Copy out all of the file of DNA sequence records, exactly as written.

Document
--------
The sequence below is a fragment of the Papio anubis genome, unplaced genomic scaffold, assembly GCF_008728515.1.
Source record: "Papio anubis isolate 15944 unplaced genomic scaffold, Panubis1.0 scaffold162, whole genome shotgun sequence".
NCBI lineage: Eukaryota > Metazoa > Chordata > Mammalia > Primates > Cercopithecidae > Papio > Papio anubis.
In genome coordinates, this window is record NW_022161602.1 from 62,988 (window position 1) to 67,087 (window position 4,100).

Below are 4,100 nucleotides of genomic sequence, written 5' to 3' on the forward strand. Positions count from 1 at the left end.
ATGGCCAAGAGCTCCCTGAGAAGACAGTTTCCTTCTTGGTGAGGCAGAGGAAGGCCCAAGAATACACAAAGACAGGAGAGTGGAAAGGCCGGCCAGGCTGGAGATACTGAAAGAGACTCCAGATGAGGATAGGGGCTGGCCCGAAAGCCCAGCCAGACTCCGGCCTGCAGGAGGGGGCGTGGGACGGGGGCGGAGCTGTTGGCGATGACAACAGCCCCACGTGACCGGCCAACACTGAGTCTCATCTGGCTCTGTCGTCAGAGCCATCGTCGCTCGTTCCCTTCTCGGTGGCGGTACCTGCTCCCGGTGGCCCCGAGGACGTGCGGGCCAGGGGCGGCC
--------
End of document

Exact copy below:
The sequence below is a fragment of the Papio anubis genome, unplaced genomic scaffold, assembly GCF_008728515.1.
Source record: "Papio anubis isolate 15944 unplaced genomic scaffold, Panubis1.0 scaffold162, whole genome shotgun sequence".
NCBI lineage: Eukaryota > Metazoa > Chordata > Mammalia > Primates > Cercopithecidae > Papio > Papio anubis.
In genome coordinates, this window is record NW_022161602.1 from 62,988 (window position 1) to 67,087 (window position 4,100).

Below are 4,100 nucleotides of genomic sequence, written 5' to 3' on the forward strand. Positions count from 1 at the left end.
ATGGCCAAGAGCTCCCTGAGAAGACAGTTTCCTTCTTGGTGAGGCAGAGGAAGGCCCAAGAATACACAAAGACAGGAGAGTGGAAAGGCCGGCCAGGCTGGAGATACTGAAAGAGACTCCAGATGAGGATAGGGGCTGGCCCGAAAGCCCAGCCAGACTCCGGCCTGCAGGAGGGGGCGTGGGACGGGGGCGGAGCTGTTGGCGATGACAACAGCCCCACGTGACCGGCCAACACTGAGTCTCATCTGGCTCTGTCGTCAGAGCCATCGTCGCTCGTTCCCTTCTCGGTGGCGGTACCTGCTCCCGGTGGCCCCGAGGACGTGCGGGCCAGGGGCGGCC